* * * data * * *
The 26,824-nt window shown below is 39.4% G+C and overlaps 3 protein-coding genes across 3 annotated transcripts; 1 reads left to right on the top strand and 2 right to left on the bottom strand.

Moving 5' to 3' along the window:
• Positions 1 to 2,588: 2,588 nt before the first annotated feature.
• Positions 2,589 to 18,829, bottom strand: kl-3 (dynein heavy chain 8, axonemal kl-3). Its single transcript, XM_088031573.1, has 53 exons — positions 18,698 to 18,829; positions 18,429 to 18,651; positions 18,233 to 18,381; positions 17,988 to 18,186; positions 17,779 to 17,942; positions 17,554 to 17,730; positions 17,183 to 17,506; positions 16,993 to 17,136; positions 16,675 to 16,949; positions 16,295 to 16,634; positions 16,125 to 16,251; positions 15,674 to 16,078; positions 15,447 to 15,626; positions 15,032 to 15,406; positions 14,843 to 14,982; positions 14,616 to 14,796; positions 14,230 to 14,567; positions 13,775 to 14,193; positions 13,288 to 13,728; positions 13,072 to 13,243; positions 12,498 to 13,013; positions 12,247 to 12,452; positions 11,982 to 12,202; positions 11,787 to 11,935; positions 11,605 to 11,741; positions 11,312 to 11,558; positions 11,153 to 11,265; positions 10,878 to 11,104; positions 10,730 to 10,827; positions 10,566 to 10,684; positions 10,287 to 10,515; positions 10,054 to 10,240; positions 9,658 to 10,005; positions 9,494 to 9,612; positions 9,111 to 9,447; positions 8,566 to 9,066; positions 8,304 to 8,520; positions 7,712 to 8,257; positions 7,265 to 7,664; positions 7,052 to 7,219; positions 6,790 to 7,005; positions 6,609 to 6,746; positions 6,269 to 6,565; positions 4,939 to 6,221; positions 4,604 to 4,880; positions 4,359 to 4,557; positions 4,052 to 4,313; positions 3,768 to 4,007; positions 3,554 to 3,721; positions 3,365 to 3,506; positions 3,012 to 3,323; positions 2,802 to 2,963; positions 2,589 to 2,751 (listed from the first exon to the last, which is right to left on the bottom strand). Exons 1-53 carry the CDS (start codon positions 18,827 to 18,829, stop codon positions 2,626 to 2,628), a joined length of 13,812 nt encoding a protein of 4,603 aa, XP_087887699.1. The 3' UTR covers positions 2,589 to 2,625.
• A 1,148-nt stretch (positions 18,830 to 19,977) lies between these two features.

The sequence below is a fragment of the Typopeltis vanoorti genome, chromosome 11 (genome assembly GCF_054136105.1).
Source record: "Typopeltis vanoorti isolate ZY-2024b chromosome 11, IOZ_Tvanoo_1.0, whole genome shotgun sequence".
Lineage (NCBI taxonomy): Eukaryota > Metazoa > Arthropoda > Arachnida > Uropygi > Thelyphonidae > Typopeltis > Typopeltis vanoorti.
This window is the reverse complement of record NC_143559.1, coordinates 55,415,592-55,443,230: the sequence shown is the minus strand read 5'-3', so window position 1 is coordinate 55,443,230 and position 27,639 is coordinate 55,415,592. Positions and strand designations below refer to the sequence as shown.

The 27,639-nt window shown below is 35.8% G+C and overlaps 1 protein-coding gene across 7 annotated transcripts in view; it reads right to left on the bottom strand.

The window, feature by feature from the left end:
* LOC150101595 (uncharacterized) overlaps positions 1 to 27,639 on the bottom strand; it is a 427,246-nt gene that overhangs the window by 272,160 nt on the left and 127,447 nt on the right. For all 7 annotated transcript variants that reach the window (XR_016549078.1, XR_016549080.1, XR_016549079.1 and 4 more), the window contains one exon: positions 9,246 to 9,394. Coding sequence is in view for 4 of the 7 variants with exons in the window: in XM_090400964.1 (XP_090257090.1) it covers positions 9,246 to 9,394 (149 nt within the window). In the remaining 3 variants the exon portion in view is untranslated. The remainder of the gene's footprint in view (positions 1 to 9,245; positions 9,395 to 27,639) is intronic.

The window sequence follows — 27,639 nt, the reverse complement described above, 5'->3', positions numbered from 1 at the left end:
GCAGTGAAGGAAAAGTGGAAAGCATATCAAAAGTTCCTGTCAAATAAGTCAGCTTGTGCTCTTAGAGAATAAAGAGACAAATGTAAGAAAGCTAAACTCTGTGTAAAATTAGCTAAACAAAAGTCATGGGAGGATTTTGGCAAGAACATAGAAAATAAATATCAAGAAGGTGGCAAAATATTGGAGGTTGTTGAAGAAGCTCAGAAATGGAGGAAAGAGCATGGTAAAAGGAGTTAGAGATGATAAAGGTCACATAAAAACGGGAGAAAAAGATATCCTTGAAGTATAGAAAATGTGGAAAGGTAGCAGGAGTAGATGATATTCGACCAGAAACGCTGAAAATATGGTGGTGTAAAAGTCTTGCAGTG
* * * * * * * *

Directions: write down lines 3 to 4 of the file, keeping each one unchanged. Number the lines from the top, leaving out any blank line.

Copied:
• Positions 1 to 2,588: 2,588 nt before the first annotated feature.
• Positions 2,589 to 18,829, bottom strand: kl-3 (dynein heavy chain 8, axonemal kl-3). Its single transcript, XM_088031573.1, has 53 exons — positions 18,698 to 18,829; positions 18,429 to 18,651; positions 18,233 to 18,381; positions 17,988 to 18,186; positions 17,779 to 17,942; positions 17,554 to 17,730; positions 17,183 to 17,506; positions 16,993 to 17,136; positions 16,675 to 16,949; positions 16,295 to 16,634; positions 16,125 to 16,251; positions 15,674 to 16,078; positions 15,447 to 15,626; positions 15,032 to 15,406; positions 14,843 to 14,982; positions 14,616 to 14,796; positions 14,230 to 14,567; positions 13,775 to 14,193; positions 13,288 to 13,728; positions 13,072 to 13,243; positions 12,498 to 13,013; positions 12,247 to 12,452; positions 11,982 to 12,202; positions 11,787 to 11,935; positions 11,605 to 11,741; positions 11,312 to 11,558; positions 11,153 to 11,265; positions 10,878 to 11,104; positions 10,730 to 10,827; positions 10,566 to 10,684; positions 10,287 to 10,515; positions 10,054 to 10,240; positions 9,658 to 10,005; positions 9,494 to 9,612; positions 9,111 to 9,447; positions 8,566 to 9,066; positions 8,304 to 8,520; positions 7,712 to 8,257; positions 7,265 to 7,664; positions 7,052 to 7,219; positions 6,790 to 7,005; positions 6,609 to 6,746; positions 6,269 to 6,565; positions 4,939 to 6,221; positions 4,604 to 4,880; positions 4,359 to 4,557; positions 4,052 to 4,313; positions 3,768 to 4,007; positions 3,554 to 3,721; positions 3,365 to 3,506; positions 3,012 to 3,323; positions 2,802 to 2,963; positions 2,589 to 2,751 (listed from the first exon to the last, which is right to left on the bottom strand). Exons 1-53 carry the CDS (start codon positions 18,827 to 18,829, stop codon positions 2,626 to 2,628), a joined length of 13,812 nt encoding a protein of 4,603 aa, XP_087887699.1. The 3' UTR covers positions 2,589 to 2,625.